This is an apolitical forum for discussions on the Axis nations, as well as the First and Second World Wars in general hosted by Marcus Wendel's Axis History Factbook in cooperation with Michael Miller's Axis Biographical Research and Christoph Awender's WW2 day by day.
DGFP, VIII, pp 865-66A quite unofficial American peacemaker was also in Berlin at this time: James D. Mooney, a vice-president of General Motors. He had been in Berlin, as I recall, shortly before or after the outbreak of war, trying like that other amateur in diplomacy, Dahlerus, though without the latter's connections to save the peace. The day after Welles left Berlin, on March 4, 1940, Hitler received Mooney, who told him, according to a captured German record of the meeting, that President Roosevelt was "more friendly and sympathetic" to Germany "than was generally believed in Berlin" and that the President was prepared to act as "moderator" in bringing the belligerents together. Hitler merely repeated what he had told Welles two days before.
On March 11 Thomsen sent to Berlin a confidential memorandum prepared for him by an unnamed American informant declaring that Mooney "was more or less pro-German." The General Motors executive was certainly taken in by the Germans. Thomsen's memorandum states that Mooney had informed Roosevelt on the basis of an earlier talk with Hitler that the Führer "was desirous of peace and wished to prevent the bloodshed of a spring campaign." Hans Dieckhoff, the recalled German ambassador to the United Staes, who was whiling away his time in Berlin, saw Mooney immediately after the latter's interview with Hitler and reported to the Foreing Office that the American businessman was "rather verbose" and that " I cannot believe that the Mooney initiative has any great importance."
waldzee wrote:.... I Strongly suspect that the motive was GMC's attempt to salvage its investments in Opel at the American taxpayer's expense.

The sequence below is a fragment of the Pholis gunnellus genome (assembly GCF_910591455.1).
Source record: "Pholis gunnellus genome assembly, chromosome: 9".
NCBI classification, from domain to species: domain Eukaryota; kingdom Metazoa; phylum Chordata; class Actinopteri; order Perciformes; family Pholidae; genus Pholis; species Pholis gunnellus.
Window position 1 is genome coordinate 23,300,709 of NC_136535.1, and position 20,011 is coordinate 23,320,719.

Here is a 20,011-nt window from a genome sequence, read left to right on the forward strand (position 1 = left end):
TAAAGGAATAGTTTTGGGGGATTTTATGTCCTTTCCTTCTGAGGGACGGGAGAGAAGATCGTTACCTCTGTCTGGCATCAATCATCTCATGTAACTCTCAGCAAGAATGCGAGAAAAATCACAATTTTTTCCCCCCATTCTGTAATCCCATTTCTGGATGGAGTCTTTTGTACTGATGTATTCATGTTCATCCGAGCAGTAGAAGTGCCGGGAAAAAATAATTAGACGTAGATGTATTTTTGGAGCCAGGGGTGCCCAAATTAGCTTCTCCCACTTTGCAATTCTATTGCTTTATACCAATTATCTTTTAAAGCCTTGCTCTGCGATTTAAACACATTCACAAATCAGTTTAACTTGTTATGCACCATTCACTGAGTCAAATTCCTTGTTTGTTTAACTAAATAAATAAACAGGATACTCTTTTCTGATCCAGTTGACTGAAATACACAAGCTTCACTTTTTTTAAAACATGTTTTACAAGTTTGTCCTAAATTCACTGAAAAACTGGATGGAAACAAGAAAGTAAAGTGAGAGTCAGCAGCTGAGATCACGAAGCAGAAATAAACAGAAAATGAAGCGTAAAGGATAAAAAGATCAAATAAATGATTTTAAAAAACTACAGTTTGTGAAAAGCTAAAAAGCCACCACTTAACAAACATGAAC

Carl Schwamberger wrote:waldzee wrote:.... I Strongly suspect that the motive was GMC's attempt to salvage its investments in Opel at the American taxpayer's expense.
One occasionally runs across remarks about Stimson, Marshall, Arnold, & others receiving inquiries about the 'necessity' for bombing certain manufactoring sites in Germany & other locations in Europe. Marshall is susposed to have become more than a little annoyed by these.
Is a new 'dance around the golden calf' about to begin? Will the world sacrifice itself to the American Moloch? The world is now at the parting of the ways. Either it will yield to the might of American gold or it will accept the new methods of young, vigorous, striving nations.
Gorque wrote:Walther Funk complained to the Reichsbank's central board of governors on March 30, 1939 about the amount of gold that was in and flowing to the United States at the time:Is a new 'dance around the golden calf' about to begin? Will the world sacrifice itself to the American Moloch? The world is now at the parting of the ways. Either it will yield to the might of American gold or it will accept the new methods of young, vigorous, striving nations.
At the time, the U.S. gold holdings constituted 57% of the monetary gold in the world, excluding the Soviet Union.
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